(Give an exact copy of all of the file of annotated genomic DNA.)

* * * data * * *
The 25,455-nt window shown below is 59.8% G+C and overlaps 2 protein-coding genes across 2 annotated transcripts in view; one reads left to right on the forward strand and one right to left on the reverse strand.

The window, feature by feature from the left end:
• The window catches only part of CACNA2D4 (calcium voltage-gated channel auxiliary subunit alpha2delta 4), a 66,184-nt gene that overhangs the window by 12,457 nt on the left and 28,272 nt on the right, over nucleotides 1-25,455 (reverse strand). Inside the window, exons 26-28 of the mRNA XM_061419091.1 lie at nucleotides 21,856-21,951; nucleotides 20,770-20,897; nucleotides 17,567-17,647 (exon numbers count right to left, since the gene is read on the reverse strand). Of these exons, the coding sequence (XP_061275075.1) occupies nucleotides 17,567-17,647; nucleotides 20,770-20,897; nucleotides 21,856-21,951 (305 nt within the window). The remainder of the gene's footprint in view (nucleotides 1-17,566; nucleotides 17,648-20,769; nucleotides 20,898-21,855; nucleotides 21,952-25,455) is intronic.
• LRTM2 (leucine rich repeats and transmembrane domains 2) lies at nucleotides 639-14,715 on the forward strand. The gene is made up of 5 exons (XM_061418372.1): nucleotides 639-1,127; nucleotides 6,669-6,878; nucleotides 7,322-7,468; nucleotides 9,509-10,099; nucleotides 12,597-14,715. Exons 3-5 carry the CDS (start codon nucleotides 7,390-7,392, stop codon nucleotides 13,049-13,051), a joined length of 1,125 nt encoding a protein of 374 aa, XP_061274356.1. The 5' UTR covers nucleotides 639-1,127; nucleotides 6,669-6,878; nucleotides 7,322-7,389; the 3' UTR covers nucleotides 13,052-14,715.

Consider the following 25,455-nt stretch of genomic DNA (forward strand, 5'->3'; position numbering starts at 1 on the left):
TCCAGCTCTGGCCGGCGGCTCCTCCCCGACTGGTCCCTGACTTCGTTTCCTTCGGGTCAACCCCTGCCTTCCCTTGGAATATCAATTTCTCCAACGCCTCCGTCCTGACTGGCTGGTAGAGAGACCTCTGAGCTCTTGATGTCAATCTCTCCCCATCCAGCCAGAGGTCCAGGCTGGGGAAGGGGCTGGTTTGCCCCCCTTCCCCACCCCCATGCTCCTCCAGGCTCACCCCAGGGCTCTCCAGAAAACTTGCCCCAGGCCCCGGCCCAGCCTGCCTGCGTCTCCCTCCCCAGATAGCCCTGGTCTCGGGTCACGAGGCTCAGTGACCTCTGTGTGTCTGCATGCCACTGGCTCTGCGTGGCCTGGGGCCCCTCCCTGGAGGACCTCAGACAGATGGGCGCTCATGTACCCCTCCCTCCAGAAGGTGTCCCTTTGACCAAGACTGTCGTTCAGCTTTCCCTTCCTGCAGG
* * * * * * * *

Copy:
The 25,455-nt window shown below is 59.8% G+C and overlaps 2 protein-coding genes across 2 annotated transcripts in view; one reads left to right on the forward strand and one right to left on the reverse strand.

The window, feature by feature from the left end:
• The window catches only part of CACNA2D4 (calcium voltage-gated channel auxiliary subunit alpha2delta 4), a 66,184-nt gene that overhangs the window by 12,457 nt on the left and 28,272 nt on the right, over nucleotides 1-25,455 (reverse strand). Inside the window, exons 26-28 of the mRNA XM_061419091.1 lie at nucleotides 21,856-21,951; nucleotides 20,770-20,897; nucleotides 17,567-17,647 (exon numbers count right to left, since the gene is read on the reverse strand). Of these exons, the coding sequence (XP_061275075.1) occupies nucleotides 17,567-17,647; nucleotides 20,770-20,897; nucleotides 21,856-21,951 (305 nt within the window). The remainder of the gene's footprint in view (nucleotides 1-17,566; nucleotides 17,648-20,769; nucleotides 20,898-21,855; nucleotides 21,952-25,455) is intronic.
• LRTM2 (leucine rich repeats and transmembrane domains 2) lies at nucleotides 639-14,715 on the forward strand. The gene is made up of 5 exons (XM_061418372.1): nucleotides 639-1,127; nucleotides 6,669-6,878; nucleotides 7,322-7,468; nucleotides 9,509-10,099; nucleotides 12,597-14,715. Exons 3-5 carry the CDS (start codon nucleotides 7,390-7,392, stop codon nucleotides 13,049-13,051), a joined length of 1,125 nt encoding a protein of 374 aa, XP_061274356.1. The 5' UTR covers nucleotides 639-1,127; nucleotides 6,669-6,878; nucleotides 7,322-7,389; the 3' UTR covers nucleotides 13,052-14,715.

Consider the following 25,455-nt stretch of genomic DNA (forward strand, 5'->3'; position numbering starts at 1 on the left):
TCCAGCTCTGGCCGGCGGCTCCTCCCCGACTGGTCCCTGACTTCGTTTCCTTCGGGTCAACCCCTGCCTTCCCTTGGAATATCAATTTCTCCAACGCCTCCGTCCTGACTGGCTGGTAGAGAGACCTCTGAGCTCTTGATGTCAATCTCTCCCCATCCAGCCAGAGGTCCAGGCTGGGGAAGGGGCTGGTTTGCCCCCCTTCCCCACCCCCATGCTCCTCCAGGCTCACCCCAGGGCTCTCCAGAAAACTTGCCCCAGGCCCCGGCCCAGCCTGCCTGCGTCTCCCTCCCCAGATAGCCCTGGTCTCGGGTCACGAGGCTCAGTGACCTCTGTGTGTCTGCATGCCACTGGCTCTGCGTGGCCTGGGGCCCCTCCCTGGAGGACCTCAGACAGATGGGCGCTCATGTACCCCTCCCTCCAGAAGGTGTCCCTTTGACCAAGACTGTCGTTCAGCTTTCCCTTCCTGCAGG